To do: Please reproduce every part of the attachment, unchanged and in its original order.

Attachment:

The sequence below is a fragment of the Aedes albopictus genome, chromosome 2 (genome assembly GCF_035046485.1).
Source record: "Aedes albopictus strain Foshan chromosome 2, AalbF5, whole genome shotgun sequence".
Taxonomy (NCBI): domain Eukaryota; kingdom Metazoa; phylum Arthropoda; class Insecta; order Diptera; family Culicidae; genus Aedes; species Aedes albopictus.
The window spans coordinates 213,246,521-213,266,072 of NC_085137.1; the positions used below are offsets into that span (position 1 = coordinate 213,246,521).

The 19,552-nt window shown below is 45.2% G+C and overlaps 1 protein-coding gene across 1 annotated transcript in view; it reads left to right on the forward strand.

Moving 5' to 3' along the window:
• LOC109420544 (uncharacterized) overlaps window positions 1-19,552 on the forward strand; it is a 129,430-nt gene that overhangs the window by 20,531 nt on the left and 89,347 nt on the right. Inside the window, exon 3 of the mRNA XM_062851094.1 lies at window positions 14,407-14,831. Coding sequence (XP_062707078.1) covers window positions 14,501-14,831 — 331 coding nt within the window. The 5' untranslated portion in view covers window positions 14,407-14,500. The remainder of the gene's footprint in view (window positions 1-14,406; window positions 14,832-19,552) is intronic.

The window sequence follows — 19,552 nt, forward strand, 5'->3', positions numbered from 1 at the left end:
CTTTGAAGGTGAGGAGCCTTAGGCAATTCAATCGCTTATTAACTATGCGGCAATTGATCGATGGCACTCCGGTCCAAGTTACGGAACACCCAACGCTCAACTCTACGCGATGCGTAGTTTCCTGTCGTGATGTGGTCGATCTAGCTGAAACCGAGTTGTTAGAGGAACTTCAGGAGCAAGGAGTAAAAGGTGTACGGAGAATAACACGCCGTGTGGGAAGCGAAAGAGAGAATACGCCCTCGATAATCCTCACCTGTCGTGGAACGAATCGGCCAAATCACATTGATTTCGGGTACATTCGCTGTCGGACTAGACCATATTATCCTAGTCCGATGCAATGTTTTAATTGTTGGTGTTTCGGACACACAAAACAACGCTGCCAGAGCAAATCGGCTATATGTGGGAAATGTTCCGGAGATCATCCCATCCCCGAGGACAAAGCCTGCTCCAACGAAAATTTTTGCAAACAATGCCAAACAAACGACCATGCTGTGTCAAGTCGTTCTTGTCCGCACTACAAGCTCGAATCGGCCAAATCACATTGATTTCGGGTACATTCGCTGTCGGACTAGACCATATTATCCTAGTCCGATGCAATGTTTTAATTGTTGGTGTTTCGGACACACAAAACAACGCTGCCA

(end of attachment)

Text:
The sequence below is a fragment of the Aedes albopictus genome, chromosome 2 (genome assembly GCF_035046485.1).
Source record: "Aedes albopictus strain Foshan chromosome 2, AalbF5, whole genome shotgun sequence".
Taxonomy (NCBI): domain Eukaryota; kingdom Metazoa; phylum Arthropoda; class Insecta; order Diptera; family Culicidae; genus Aedes; species Aedes albopictus.
The window spans coordinates 213,246,521-213,266,072 of NC_085137.1; the positions used below are offsets into that span (position 1 = coordinate 213,246,521).

The 19,552-nt window shown below is 45.2% G+C and overlaps 1 protein-coding gene across 1 annotated transcript in view; it reads left to right on the forward strand.

Moving 5' to 3' along the window:
• LOC109420544 (uncharacterized) overlaps window positions 1-19,552 on the forward strand; it is a 129,430-nt gene that overhangs the window by 20,531 nt on the left and 89,347 nt on the right. Inside the window, exon 3 of the mRNA XM_062851094.1 lies at window positions 14,407-14,831. Coding sequence (XP_062707078.1) covers window positions 14,501-14,831 — 331 coding nt within the window. The 5' untranslated portion in view covers window positions 14,407-14,500. The remainder of the gene's footprint in view (window positions 1-14,406; window positions 14,832-19,552) is intronic.

The window sequence follows — 19,552 nt, forward strand, 5'->3', positions numbered from 1 at the left end:
CTTTGAAGGTGAGGAGCCTTAGGCAATTCAATCGCTTATTAACTATGCGGCAATTGATCGATGGCACTCCGGTCCAAGTTACGGAACACCCAACGCTCAACTCTACGCGATGCGTAGTTTCCTGTCGTGATGTGGTCGATCTAGCTGAAACCGAGTTGTTAGAGGAACTTCAGGAGCAAGGAGTAAAAGGTGTACGGAGAATAACACGCCGTGTGGGAAGCGAAAGAGAGAATACGCCCTCGATAATCCTCACCTGTCGTGGAACGAATCGGCCAAATCACATTGATTTCGGGTACATTCGCTGTCGGACTAGACCATATTATCCTAGTCCGATGCAATGTTTTAATTGTTGGTGTTTCGGACACACAAAACAACGCTGCCAGAGCAAATCGGCTATATGTGGGAAATGTTCCGGAGATCATCCCATCCCCGAGGACAAAGCCTGCTCCAACGAAAATTTTTGCAAACAATGCCAAACAAACGACCATGCTGTGTCAAGTCGTTCTTGTCCGCACTACAAGCTCGAATCGGCCAAATCACATTGATTTCGGGTACATTCGCTGTCGGACTAGACCATATTATCCTAGTCCGATGCAATGTTTTAATTGTTGGTGTTTCGGACACACAAAACAACGCTGCCA